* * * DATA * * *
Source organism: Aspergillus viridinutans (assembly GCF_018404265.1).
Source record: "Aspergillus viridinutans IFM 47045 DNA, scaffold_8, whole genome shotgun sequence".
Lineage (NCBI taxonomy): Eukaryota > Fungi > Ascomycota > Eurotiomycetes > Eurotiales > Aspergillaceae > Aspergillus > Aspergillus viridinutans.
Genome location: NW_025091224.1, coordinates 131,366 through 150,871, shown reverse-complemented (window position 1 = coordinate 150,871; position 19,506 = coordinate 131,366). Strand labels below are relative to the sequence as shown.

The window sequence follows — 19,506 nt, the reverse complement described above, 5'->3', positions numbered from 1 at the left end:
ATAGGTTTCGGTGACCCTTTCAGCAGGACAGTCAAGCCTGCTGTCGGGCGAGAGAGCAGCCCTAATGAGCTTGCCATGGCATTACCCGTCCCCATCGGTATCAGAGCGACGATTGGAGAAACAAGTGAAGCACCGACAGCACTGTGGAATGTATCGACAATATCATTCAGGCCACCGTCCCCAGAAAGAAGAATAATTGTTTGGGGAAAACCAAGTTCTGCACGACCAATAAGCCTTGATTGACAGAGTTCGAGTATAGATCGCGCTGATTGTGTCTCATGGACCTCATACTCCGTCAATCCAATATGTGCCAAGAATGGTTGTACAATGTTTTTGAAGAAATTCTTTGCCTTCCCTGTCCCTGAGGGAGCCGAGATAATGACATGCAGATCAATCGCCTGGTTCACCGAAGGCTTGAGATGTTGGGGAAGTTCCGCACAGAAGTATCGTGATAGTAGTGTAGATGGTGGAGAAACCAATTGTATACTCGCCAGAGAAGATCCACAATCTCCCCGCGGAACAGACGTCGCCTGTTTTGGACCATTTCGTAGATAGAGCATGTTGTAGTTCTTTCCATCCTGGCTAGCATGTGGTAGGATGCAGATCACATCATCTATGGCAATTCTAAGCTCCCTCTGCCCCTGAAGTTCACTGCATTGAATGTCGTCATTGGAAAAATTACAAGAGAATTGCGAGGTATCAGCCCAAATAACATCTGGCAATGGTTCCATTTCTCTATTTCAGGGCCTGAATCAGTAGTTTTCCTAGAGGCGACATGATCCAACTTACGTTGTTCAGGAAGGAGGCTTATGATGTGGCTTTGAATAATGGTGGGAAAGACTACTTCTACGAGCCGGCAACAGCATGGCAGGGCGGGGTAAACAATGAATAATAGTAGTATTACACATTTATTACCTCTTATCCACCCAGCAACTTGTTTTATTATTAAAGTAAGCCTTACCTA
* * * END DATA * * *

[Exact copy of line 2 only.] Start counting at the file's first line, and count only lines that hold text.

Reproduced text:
Source record: "Aspergillus viridinutans IFM 47045 DNA, scaffold_8, whole genome shotgun sequence".